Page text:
Pet-inspired tattoos are a common way for owners to always have their loved ones with them.
It took Ariel Mactavish two hours to get a decent print of her dog’s paw— an image that would later be part of her tattoo.
Her Shetland sheepdog, Zorro (named for the Z-shaped marking on his neck) was getting impatient after having his pads pressed into a stamp pad over and over.
“He was not impressed, and I probably had like 30” prints, she says.
Mactavish was finally able to get an ideal stamp for her permanent ink, which she got tattooed the following day. That about three years ago, just a couple years before Zorro passed away.
“People think I’m crazy when I say this, but I swear that he had a sense of humour,” says Mactavish.
Unless we’re talking about some- one who has a macaw or a Galapagos tortoise, pet-owners tend to outlive their animals. That said, pets often leave a permanent mark on the people in their lives.
For some folks like Mactavish, that’s literal. Having moved from Dartmouth to Wolfville for university, she wanted a way to keep Zorro with her.
“At the time, I was really just getting it because he and I were really close,” says Mactavish. “I didn’t like being far away from him, especially where he was getting older.”
In total, Zorro was in Mactavish’s life for about 12 years. But even pets with shorter lifespans can have a lasting impact on their owners.
Emily Moore, for instance, had a rat named George for two years. After he
died, she decided to get a portrait of him as a tattoo.
“I guess it’s funny for a pet that only lives two to three years...but they have that connection with you,” says Moore.
Although he didn’t live a long life, George led an interesting one. Moore recalls his run-in with two feral rats one evening. The furnace room door was left open, and the door to George’s cage hadn’t been closed properly. So, the other rats were able to make their way to the cage and attack George.
“There was blood on the wall,” says Moore. “It was the most horrific night.”
Moore was unsure if George would survive, but he pushed through. Maybe it’s appropriate, then, that he took his name from boxer George Foreman. To avoid another incident, George’s cage was kept upstairs—with locks on its doors—from then on.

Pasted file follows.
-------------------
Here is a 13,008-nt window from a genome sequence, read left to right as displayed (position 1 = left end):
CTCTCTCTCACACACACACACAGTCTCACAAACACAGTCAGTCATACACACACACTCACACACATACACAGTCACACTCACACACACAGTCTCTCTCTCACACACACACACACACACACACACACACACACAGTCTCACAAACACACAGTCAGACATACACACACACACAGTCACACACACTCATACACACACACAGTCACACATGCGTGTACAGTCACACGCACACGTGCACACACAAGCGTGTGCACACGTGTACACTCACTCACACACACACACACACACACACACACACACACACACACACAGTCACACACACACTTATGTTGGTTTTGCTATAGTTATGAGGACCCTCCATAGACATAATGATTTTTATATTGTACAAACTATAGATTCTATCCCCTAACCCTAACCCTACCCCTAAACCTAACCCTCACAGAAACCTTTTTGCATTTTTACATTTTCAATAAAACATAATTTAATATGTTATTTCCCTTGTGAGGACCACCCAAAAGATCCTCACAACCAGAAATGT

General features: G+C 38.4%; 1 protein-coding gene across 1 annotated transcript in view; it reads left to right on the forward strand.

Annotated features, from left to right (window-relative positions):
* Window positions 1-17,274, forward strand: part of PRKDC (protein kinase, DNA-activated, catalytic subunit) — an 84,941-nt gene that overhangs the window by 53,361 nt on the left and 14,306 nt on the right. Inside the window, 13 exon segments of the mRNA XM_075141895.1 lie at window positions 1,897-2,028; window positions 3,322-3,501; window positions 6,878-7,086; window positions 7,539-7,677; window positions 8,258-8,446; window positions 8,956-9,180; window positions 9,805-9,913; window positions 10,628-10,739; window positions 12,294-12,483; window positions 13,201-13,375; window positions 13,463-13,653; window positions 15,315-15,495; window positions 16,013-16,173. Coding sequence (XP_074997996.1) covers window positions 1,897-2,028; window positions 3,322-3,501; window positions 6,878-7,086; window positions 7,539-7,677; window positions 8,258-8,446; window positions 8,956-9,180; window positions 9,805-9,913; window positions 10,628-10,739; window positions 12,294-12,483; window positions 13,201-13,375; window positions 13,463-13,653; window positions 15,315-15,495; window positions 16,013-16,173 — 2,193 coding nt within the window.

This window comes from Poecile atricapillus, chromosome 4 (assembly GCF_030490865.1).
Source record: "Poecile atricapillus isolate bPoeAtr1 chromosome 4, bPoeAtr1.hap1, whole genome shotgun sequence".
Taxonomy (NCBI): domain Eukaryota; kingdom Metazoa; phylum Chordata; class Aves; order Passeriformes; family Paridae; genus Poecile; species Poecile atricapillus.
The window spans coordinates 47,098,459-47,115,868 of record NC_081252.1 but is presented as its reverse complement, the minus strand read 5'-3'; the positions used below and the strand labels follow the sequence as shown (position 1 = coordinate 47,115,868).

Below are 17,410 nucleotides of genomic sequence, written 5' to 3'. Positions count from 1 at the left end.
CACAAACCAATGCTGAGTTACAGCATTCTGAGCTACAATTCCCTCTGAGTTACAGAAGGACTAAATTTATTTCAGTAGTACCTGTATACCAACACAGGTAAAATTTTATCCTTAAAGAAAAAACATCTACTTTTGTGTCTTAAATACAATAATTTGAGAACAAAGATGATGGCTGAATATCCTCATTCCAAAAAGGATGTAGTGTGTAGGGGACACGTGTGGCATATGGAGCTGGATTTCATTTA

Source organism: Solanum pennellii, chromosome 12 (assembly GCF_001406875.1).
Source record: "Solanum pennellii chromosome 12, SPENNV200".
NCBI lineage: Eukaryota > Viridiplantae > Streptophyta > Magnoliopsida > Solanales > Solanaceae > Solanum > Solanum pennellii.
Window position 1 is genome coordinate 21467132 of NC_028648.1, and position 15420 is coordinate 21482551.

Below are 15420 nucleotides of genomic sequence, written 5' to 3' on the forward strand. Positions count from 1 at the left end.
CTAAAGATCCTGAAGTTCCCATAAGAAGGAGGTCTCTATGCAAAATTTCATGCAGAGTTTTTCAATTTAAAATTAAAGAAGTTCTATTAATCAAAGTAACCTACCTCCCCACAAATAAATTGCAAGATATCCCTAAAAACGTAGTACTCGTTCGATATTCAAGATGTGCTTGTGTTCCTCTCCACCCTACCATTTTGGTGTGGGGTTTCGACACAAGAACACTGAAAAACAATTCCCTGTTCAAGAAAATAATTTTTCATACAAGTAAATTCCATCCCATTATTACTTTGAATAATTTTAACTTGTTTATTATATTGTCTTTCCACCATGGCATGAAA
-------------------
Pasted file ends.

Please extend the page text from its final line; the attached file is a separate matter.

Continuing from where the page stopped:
“I don’t think I’ll ever get a rat again,” says Moore. “You know when you have that special pet? That was George.”
Mactavish feels a little differently. She plans to have another dog in the future. That doesn’t negate how much she loved (and still loves) Zorro.
“He’s not just a dog,” she says. “I’m not just celebrating this one time we spent $800 on an animal. It is obviously a lot deeper than that.”
Scott Forbes, a tattoo artist and owner of Oceanic Art in Dartmouth, says pet-inspired tattoos are pretty common.
“More often than not, I guess, it’s a memorial one,” says Forbes, adding that paw prints or portraits are popular choices.
His favourite pet tattoos fall on the quirkier side, such as animals dressed in “human clothes.”
“A dog dressed up as a general or something like that,” says Forbes. “That’s kind of cool take on it.”
Forbes says it makes sense that people want to commemorate their animals in ink—folks tend to get tattoos of things that mean a lot to them. “To most people, their pet is an important part of their life, so I think that’s why you see a lot of it.”
The significant role a pet can play in someone’s life clearly applies to Mactavish and Moore. Both of them say they have to deal with the occasional “weird look” when it comes to their tattoos, and Mactavish has gotten a few negative comments.
Often, though, the people who disapprove don’t understand the story behind the ink.
“When people make comments like that, I’m just like, ‘Have you never loved something that much?’” says Mactavish.
Ariel Mactavish preserves the memory of her Shetland sheepdog, Zorro, via tattoo.
Emily Moore’s ink helps her remember her rat George.